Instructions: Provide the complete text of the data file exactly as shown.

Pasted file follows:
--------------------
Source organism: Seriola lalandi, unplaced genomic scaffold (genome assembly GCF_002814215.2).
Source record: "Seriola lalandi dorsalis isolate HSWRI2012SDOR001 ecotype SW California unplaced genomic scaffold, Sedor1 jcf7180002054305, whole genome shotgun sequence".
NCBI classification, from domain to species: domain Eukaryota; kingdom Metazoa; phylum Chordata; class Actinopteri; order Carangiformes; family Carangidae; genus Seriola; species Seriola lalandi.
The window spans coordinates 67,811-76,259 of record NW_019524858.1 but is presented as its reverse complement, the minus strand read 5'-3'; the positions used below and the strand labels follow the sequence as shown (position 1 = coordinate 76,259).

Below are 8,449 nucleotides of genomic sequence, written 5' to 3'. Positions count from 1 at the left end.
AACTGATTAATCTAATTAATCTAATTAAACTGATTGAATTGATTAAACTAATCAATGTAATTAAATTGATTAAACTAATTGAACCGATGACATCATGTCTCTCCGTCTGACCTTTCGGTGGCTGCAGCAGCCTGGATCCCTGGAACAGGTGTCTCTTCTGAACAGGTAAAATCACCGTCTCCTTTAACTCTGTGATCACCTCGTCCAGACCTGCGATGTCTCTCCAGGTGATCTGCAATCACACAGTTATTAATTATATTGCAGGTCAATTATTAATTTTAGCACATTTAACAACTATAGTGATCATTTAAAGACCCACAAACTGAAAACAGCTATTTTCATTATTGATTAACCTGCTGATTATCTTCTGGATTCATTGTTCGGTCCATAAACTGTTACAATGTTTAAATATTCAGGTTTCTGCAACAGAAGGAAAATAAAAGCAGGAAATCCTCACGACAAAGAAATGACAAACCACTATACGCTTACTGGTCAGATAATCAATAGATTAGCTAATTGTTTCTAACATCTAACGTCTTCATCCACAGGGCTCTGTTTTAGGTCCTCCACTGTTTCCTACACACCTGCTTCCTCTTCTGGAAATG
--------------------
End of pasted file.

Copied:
Source organism: Seriola lalandi, unplaced genomic scaffold (genome assembly GCF_002814215.2).
Source record: "Seriola lalandi dorsalis isolate HSWRI2012SDOR001 ecotype SW California unplaced genomic scaffold, Sedor1 jcf7180002054305, whole genome shotgun sequence".
NCBI classification, from domain to species: domain Eukaryota; kingdom Metazoa; phylum Chordata; class Actinopteri; order Carangiformes; family Carangidae; genus Seriola; species Seriola lalandi.
The window spans coordinates 67,811-76,259 of record NW_019524858.1 but is presented as its reverse complement, the minus strand read 5'-3'; the positions used below and the strand labels follow the sequence as shown (position 1 = coordinate 76,259).

Below are 8,449 nucleotides of genomic sequence, written 5' to 3'. Positions count from 1 at the left end.
AACTGATTAATCTAATTAATCTAATTAAACTGATTGAATTGATTAAACTAATCAATGTAATTAAATTGATTAAACTAATTGAACCGATGACATCATGTCTCTCCGTCTGACCTTTCGGTGGCTGCAGCAGCCTGGATCCCTGGAACAGGTGTCTCTTCTGAACAGGTAAAATCACCGTCTCCTTTAACTCTGTGATCACCTCGTCCAGACCTGCGATGTCTCTCCAGGTGATCTGCAATCACACAGTTATTAATTATATTGCAGGTCAATTATTAATTTTAGCACATTTAACAACTATAGTGATCATTTAAAGACCCACAAACTGAAAACAGCTATTTTCATTATTGATTAACCTGCTGATTATCTTCTGGATTCATTGTTCGGTCCATAAACTGTTACAATGTTTAAATATTCAGGTTTCTGCAACAGAAGGAAAATAAAAGCAGGAAATCCTCACGACAAAGAAATGACAAACCACTATACGCTTACTGGTCAGATAATCAATAGATTAGCTAATTGTTTCTAACATCTAACGTCTTCATCCACAGGGCTCTGTTTTAGGTCCTCCACTGTTTCCTACACACCTGCTTCCTCTTCTGGAAATG